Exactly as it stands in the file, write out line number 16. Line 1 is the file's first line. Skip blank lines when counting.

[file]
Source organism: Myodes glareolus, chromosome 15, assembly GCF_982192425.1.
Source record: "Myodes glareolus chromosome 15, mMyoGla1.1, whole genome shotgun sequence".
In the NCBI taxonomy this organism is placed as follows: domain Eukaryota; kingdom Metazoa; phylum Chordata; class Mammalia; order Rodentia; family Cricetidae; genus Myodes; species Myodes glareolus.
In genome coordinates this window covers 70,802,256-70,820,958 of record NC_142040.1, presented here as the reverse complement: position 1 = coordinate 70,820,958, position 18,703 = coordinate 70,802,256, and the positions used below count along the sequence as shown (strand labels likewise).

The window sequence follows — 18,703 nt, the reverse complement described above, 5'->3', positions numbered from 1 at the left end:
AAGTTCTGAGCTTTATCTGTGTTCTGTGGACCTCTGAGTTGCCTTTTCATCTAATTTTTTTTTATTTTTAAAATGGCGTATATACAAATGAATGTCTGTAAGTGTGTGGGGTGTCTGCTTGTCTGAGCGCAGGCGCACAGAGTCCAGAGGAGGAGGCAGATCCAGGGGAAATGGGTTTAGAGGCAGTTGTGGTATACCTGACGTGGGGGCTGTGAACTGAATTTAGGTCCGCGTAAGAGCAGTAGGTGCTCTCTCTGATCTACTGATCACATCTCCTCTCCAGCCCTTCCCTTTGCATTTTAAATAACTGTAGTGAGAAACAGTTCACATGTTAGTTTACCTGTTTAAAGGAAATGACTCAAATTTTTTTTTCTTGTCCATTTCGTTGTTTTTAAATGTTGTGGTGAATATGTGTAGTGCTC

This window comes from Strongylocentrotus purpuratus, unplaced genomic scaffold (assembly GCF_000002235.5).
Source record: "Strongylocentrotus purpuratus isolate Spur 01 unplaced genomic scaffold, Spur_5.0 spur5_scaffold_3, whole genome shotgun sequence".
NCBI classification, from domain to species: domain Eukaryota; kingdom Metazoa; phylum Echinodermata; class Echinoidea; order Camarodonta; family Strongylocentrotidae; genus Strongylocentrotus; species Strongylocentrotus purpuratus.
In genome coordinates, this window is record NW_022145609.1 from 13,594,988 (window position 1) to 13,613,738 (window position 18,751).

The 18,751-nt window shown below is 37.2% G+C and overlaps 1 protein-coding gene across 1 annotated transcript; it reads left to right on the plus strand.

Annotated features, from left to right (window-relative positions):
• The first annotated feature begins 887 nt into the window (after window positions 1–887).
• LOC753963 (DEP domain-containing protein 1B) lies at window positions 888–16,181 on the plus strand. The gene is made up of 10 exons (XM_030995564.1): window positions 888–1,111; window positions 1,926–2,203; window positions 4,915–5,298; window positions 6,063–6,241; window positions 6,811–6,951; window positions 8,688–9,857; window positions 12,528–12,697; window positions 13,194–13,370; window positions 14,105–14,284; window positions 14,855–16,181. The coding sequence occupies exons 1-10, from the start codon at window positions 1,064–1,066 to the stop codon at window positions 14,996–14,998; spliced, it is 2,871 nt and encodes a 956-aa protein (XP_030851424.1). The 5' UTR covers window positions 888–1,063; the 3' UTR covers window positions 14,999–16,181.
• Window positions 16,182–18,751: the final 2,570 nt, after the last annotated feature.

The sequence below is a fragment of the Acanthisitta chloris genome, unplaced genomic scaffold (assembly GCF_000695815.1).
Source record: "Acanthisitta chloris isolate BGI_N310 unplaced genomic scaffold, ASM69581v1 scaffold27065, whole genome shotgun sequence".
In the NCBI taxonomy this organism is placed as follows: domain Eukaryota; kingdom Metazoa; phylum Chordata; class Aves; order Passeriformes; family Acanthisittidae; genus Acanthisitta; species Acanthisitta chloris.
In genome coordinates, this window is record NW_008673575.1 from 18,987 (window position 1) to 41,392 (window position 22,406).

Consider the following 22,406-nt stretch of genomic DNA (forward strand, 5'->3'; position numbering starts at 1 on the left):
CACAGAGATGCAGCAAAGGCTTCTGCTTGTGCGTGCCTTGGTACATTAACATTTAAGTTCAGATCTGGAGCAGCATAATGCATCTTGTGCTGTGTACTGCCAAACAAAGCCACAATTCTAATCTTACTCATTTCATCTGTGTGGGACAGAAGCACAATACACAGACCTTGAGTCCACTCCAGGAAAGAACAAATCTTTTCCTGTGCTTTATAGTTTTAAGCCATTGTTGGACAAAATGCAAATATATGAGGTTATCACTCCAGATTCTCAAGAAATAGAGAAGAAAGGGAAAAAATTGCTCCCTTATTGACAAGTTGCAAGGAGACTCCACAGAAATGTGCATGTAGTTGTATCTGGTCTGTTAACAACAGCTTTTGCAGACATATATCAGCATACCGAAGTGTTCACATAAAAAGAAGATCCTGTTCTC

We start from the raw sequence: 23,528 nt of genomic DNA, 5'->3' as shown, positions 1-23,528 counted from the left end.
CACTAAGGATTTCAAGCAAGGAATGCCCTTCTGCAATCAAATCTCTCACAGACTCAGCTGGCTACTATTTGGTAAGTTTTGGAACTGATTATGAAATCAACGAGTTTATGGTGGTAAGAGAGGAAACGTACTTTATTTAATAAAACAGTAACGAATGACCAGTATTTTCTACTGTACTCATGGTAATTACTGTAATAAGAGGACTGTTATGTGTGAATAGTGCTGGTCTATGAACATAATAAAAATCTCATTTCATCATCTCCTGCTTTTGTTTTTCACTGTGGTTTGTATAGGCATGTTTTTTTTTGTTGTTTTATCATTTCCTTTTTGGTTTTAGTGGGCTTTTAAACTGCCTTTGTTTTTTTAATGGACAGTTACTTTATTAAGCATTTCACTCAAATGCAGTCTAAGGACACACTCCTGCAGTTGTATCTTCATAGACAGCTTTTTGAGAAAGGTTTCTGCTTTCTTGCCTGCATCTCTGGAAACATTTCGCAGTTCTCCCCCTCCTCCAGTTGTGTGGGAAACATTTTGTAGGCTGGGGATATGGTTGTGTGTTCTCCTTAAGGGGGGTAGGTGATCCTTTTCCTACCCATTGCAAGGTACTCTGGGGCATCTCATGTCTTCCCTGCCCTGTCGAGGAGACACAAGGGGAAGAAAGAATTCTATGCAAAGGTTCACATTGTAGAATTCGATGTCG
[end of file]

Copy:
The sequence below is a fragment of the Acanthisitta chloris genome, unplaced genomic scaffold (assembly GCF_000695815.1).